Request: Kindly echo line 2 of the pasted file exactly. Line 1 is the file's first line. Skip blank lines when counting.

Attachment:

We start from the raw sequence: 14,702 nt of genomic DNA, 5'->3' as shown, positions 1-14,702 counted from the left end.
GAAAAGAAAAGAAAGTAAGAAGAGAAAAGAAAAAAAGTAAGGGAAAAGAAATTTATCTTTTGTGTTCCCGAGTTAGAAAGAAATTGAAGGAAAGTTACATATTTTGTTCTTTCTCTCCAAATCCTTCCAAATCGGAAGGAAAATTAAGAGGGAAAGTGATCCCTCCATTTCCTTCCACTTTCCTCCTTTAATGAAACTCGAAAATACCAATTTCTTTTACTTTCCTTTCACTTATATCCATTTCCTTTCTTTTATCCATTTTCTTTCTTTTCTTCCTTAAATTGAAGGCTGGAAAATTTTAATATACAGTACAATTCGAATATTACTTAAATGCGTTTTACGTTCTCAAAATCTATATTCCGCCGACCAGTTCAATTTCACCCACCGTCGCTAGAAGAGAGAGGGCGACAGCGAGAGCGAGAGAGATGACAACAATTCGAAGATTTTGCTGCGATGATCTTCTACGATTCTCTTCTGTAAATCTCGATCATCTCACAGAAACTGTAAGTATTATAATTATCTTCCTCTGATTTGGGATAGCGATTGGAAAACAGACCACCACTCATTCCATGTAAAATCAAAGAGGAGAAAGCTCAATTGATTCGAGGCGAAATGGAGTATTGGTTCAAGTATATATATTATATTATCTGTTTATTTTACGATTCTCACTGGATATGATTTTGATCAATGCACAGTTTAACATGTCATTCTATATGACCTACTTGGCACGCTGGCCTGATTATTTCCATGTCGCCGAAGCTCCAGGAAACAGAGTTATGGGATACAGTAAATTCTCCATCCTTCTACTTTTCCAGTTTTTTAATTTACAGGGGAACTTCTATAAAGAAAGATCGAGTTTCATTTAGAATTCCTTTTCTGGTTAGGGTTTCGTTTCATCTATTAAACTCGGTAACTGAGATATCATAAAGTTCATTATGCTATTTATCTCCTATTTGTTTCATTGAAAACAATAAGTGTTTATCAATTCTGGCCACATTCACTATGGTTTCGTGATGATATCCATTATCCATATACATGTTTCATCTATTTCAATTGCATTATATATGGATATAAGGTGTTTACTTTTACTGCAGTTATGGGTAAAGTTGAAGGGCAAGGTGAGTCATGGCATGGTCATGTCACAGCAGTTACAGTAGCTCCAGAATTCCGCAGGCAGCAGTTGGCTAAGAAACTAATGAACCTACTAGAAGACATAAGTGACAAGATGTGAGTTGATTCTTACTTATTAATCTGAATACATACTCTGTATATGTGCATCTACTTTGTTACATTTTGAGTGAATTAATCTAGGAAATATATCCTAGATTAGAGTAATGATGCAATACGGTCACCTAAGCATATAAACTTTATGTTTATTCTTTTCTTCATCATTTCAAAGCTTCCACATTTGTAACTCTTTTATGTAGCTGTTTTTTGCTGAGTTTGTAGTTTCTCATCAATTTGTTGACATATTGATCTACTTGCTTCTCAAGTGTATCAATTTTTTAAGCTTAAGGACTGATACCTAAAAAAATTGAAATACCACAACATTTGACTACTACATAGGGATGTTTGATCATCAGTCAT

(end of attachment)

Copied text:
GAAAAGAAAAGAAAGTAAGAAGAGAAAAGAAAAAAAGTAAGGGAAAAGAAATTTATCTTTTGTGTTCCCGAGTTAGAAAGAAATTGAAGGAAAGTTACATATTTTGTTCTTTCTCTCCAAATCCTTCCAAATCGGAAGGAAAATTAAGAGGGAAAGTGATCCCTCCATTTCCTTCCACTTTCCTCCTTTAATGAAACTCGAAAATACCAATTTCTTTTACTTTCCTTTCACTTATATCCATTTCCTTTCTTTTATCCATTTTCTTTCTTTTCTTCCTTAAATTGAAGGCTGGAAAATTTTAATATACAGTACAATTCGAATATTACTTAAATGCGTTTTACGTTCTCAAAATCTATATTCCGCCGACCAGTTCAATTTCACCCACCGTCGCTAGAAGAGAGAGGGCGACAGCGAGAGCGAGAGAGATGACAACAATTCGAAGATTTTGCTGCGATGATCTTCTACGATTCTCTTCTGTAAATCTCGATCATCTCACAGAAACTGTAAGTATTATAATTATCTTCCTCTGATTTGGGATAGCGATTGGAAAACAGACCACCACTCATTCCATGTAAAATCAAAGAGGAGAAAGCTCAATTGATTCGAGGCGAAATGGAGTATTGGTTCAAGTATATATATTATATTATCTGTTTATTTTACGATTCTCACTGGATATGATTTTGATCAATGCACAGTTTAACATGTCATTCTATATGACCTACTTGGCACGCTGGCCTGATTATTTCCATGTCGCCGAAGCTCCAGGAAACAGAGTTATGGGATACAGTAAATTCTCCATCCTTCTACTTTTCCAGTTTTTTAATTTACAGGGGAACTTCTATAAAGAAAGATCGAGTTTCATTTAGAATTCCTTTTCTGGTTAGGGTTTCGTTTCATCTATTAAACTCGGTAACTGAGATATCATAAAGTTCATTATGCTATTTATCTCCTATTTGTTTCATTGAAAACAATAAGTGTTTATCAATTCTGGCCACATTCACTATGGTTTCGTGATGATATCCATTATCCATATACATGTTTCATCTATTTCAATTGCATTATATATGGATATAAGGTGTTTACTTTTACTGCAGTTATGGGTAAAGTTGAAGGGCAAGGTGAGTCATGGCATGGTCATGTCACAGCAGTTACAGTAGCTCCAGAATTCCGCAGGCAGCAGTTGGCTAAGAAACTAATGAACCTACTAGAAGACATAAGTGACAAGATGTGAGTTGATTCTTACTTATTAATCTGAATACATACTCTGTATATGTGCATCTACTTTGTTACATTTTGAGTGAATTAATCTAGGAAATATATCCTAGATTAGAGTAATGATGCAATACGGTCACCTAAGCATATAAACTTTATGTTTATTCTTTTCTTCATCATTTCAAAGCTTCCACATTTGTAACTCTTTTATGTAGCTGTTTTTTGCTGAGTTTGTAGTTTCTCATCAATTTGTTGACATATTGATCTACTTGCTTCTCAAGTGTATCAATTTTTTAAGCTTAAGGACTGATACCTAAAAAAATTGAAATACCACAACATTTGACTACTACATAGGGATGTTTGATCATCAGTCAT